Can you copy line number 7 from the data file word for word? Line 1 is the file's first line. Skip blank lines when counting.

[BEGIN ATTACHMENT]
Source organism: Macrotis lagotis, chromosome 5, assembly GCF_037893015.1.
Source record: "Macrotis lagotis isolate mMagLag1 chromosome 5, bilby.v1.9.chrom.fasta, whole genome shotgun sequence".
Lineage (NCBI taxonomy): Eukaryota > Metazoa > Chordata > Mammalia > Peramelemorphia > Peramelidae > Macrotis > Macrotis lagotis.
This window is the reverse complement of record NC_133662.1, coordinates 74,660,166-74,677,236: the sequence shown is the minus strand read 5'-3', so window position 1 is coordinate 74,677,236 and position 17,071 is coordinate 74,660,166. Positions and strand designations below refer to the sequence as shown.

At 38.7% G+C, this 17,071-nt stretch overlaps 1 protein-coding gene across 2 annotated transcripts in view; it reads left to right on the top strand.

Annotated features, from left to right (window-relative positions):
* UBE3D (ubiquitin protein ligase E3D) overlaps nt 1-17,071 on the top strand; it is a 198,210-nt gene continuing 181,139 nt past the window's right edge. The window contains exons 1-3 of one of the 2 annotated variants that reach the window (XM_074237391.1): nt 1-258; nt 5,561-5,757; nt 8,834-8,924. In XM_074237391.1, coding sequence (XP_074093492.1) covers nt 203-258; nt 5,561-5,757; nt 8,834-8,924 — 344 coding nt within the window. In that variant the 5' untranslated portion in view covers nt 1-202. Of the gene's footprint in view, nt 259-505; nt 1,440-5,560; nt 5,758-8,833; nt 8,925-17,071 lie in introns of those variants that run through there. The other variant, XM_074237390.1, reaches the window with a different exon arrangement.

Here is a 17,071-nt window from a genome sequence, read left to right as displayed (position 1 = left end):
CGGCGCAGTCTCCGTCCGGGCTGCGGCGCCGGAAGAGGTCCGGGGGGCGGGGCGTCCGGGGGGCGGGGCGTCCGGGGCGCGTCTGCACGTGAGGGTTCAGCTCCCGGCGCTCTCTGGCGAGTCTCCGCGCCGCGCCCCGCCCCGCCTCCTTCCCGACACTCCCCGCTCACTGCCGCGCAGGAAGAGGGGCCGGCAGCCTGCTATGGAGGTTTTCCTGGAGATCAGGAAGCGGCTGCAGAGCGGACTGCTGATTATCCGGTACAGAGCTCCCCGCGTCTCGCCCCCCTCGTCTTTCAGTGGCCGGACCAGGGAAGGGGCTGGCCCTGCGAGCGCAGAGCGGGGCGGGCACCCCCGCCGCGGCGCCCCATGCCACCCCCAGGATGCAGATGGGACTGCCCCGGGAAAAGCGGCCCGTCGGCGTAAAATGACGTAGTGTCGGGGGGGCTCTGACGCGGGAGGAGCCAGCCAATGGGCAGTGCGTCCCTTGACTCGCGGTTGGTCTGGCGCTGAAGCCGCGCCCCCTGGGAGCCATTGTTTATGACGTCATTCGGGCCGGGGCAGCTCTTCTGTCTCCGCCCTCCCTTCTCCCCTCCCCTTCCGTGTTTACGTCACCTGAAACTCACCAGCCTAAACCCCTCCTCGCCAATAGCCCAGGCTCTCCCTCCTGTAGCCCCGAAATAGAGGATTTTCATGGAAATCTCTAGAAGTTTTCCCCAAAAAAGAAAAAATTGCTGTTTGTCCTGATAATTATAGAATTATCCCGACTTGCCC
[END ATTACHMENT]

* UBE3D (ubiquitin protein ligase E3D) overlaps nt 1-17,071 on the top strand; it is a 198,210-nt gene continuing 181,139 nt past the window's right edge. The window contains exons 1-3 of one of the 2 annotated variants that reach the window (XM_074237391.1): nt 1-258; nt 5,561-5,757; nt 8,834-8,924. In XM_074237391.1, coding sequence (XP_074093492.1) covers nt 203-258; nt 5,561-5,757; nt 8,834-8,924 — 344 coding nt within the window. In that variant the 5' untranslated portion in view covers nt 1-202. Of the gene's footprint in view, nt 259-505; nt 1,440-5,560; nt 5,758-8,833; nt 8,925-17,071 lie in introns of those variants that run through there. The other variant, XM_074237390.1, reaches the window with a different exon arrangement.